Analysis

Ukip's popularity undented by accusations of racism

30.04.14 @ 08:50

  1. By Tim Black

London - It certainly feels as if it has been a fortnight of bad news for the UK Independence Party (Ukip). Each day has brought a new set of negative headlines.

  • It looks almost like a concerted media campaign against Ukip (Photo: HighVis UKIP)

Last week, for instance, there was the launch of Ukip's "biggest ever" election advertising campaign. One poster featured the slogan: "26 million people in Europe are looking for work. And whose jobs are they after?" While another showed a putative construction worker begging on the street with the message: "EU policy at work. British workers are hit hard by unlimited cheap labour."

A campaign launch is usually an opportunity for a political party to determine its own headlines. But not in Ukip's case. Within hours, the publicity generated by the campaign was almost entirely negative, with virtually all media outlets reporting that the campaign had been "branded 'racist'". Which indeed it had by the Labour Party.

More media-stoked embarrassment was to follow. Within a few days, the press got hold of the story that the construction worker featured in one of the election posters was actually Dave O'Rourke, an actor from Ireland – that is, from outside the UK.

The bad press did not stop there. The star of Ukip's election broadcast, a construction worker called Andre Lampitt, had his Twitter account paraded across the media, including statements such as "Inner peace will come when Aids does what it should and reduce African density" and "[Islam is an] evil organisation respecting a prophet who was a pedo [sic]".

Ukip promptly suspended Lampitt, but no sooner had he gone than another member emerged to take his place in the media spotlight. This time it was William Henwood, an MEP candidate in Enfield. In response to a recent speech by black comedian Lenny Henry, in which he suggested there was a poor representation of black and ethnic minorities on British television, Henwood tweeted: "He should emigrate to a black country. He does not have to live with whites."

Henwood himself has defended the tweet, but that did not stop the accusations of racism from once again being thrown at Ukip. For its part, Ukip has persistently stated that it is "non-racist, non-sectarian".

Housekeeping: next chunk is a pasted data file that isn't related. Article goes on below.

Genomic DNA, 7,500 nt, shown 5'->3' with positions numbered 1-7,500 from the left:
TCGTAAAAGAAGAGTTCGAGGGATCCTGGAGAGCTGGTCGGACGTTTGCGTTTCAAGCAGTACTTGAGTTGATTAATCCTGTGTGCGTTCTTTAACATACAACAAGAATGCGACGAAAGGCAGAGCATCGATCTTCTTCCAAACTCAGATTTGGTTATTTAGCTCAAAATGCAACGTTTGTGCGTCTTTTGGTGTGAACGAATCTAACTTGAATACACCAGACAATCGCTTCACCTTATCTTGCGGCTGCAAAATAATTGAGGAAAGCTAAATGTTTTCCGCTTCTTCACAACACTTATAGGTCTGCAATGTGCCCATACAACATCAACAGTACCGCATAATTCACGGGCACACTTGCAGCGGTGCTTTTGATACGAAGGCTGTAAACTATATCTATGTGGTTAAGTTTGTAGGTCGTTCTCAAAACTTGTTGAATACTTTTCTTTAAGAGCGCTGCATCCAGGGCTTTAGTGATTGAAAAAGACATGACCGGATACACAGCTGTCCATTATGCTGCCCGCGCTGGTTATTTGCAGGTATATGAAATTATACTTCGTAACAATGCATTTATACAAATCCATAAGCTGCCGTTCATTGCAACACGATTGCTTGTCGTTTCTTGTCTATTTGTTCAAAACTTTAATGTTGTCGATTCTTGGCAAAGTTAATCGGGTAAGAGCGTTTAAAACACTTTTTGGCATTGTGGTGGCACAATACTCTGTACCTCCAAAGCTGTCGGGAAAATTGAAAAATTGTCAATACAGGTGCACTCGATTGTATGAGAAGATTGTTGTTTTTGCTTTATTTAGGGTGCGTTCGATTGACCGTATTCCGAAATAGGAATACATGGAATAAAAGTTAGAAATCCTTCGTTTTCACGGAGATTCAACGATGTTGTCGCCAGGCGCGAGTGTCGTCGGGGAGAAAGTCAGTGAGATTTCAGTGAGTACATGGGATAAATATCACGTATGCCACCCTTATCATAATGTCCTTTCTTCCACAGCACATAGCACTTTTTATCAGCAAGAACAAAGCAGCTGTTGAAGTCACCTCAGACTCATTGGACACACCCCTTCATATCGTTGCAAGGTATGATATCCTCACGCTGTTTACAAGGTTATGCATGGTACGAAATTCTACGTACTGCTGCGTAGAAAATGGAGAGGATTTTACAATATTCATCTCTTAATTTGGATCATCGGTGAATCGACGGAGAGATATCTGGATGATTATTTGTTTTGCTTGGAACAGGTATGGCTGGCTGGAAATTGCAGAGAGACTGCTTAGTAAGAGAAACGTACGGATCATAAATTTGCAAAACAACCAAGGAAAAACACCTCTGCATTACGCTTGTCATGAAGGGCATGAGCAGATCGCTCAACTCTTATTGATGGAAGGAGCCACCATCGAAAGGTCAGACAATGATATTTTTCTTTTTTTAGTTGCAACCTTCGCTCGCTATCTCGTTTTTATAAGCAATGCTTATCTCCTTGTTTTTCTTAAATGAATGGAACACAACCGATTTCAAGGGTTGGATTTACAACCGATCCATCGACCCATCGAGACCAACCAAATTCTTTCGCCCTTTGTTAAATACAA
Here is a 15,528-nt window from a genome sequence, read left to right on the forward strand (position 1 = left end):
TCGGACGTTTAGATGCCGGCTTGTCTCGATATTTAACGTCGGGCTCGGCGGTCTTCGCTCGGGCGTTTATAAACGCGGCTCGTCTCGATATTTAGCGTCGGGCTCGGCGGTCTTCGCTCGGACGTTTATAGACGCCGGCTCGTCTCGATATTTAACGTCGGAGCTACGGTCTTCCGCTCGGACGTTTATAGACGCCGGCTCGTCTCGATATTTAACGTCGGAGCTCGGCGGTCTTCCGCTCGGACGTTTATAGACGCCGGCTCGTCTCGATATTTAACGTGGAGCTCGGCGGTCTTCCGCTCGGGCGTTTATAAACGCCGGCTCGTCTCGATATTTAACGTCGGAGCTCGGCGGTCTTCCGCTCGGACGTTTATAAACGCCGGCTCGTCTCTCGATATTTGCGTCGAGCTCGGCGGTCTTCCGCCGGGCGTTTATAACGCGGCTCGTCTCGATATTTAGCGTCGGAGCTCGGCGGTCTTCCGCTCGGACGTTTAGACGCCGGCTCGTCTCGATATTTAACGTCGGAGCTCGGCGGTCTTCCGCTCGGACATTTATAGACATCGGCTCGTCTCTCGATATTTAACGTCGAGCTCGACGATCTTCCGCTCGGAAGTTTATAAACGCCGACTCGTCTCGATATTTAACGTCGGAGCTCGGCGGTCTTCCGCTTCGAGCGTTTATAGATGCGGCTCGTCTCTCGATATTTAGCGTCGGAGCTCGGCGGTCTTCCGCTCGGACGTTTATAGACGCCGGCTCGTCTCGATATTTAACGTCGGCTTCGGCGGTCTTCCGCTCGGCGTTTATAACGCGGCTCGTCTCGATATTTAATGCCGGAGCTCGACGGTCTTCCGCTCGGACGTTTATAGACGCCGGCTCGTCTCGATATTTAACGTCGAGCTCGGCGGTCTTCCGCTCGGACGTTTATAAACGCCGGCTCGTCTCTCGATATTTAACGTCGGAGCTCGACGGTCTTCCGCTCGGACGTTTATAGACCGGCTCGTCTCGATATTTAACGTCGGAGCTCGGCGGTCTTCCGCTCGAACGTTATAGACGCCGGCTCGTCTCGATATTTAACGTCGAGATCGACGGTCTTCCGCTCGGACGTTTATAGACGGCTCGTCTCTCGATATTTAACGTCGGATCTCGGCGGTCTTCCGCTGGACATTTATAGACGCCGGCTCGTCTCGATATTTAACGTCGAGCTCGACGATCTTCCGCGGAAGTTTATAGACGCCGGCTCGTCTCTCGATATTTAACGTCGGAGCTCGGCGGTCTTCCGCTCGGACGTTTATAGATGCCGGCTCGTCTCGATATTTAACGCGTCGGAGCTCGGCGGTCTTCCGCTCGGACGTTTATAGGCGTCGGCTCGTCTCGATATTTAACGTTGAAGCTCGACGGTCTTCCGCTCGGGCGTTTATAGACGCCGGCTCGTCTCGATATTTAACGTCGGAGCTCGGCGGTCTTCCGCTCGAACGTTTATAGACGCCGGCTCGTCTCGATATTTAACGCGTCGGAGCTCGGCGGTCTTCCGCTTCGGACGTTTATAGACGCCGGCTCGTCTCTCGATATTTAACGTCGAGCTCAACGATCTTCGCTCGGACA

In fact, so relentless has been the bad publicity, it looks almost like a concerted media campaign against Ukip.

A story in the Commentator last year revealed that the Conservative Party was employing people to trawl through Ukip candidates' social media accounts looking for embarrassing information, before packaging it up into a briefing document to be sent out to the press.

There is every reason to suggest this is still going on, especially given the news earlier this year that Labour has, in the words of one senior minister, organised an "attack team" focused entirely on combating Ukip.

The fresh news, then, that a new cross-party campaign against Ukip, led by the former Labour immigration minister Barbara Roche, is to be launched, came as little surprise.

It merely made explicit the hitherto implicit cross-party targeting of Ukip as racist. "Ukip's campaign needs to be exposed for what it is, a racist campaign," Roche said. "The party is practising what is in effect a form of 'Euracism'." They are deploying the same language and tactics used by openly racist parties like the [British National Party], but instead of targeting migrants from Africa and Asia they are targeting migrants from within the EU."

Yet despite the constant 'racist' mud being flung in Ukip's direction, it does not seem to be sticking. Or if it is, it does not seem to be affecting voting intentions. The most recent YouGov poll this weekend put Ukip in the lead on 31 percent, Labour on 28 percent and the Conservatives in third on 19 percent.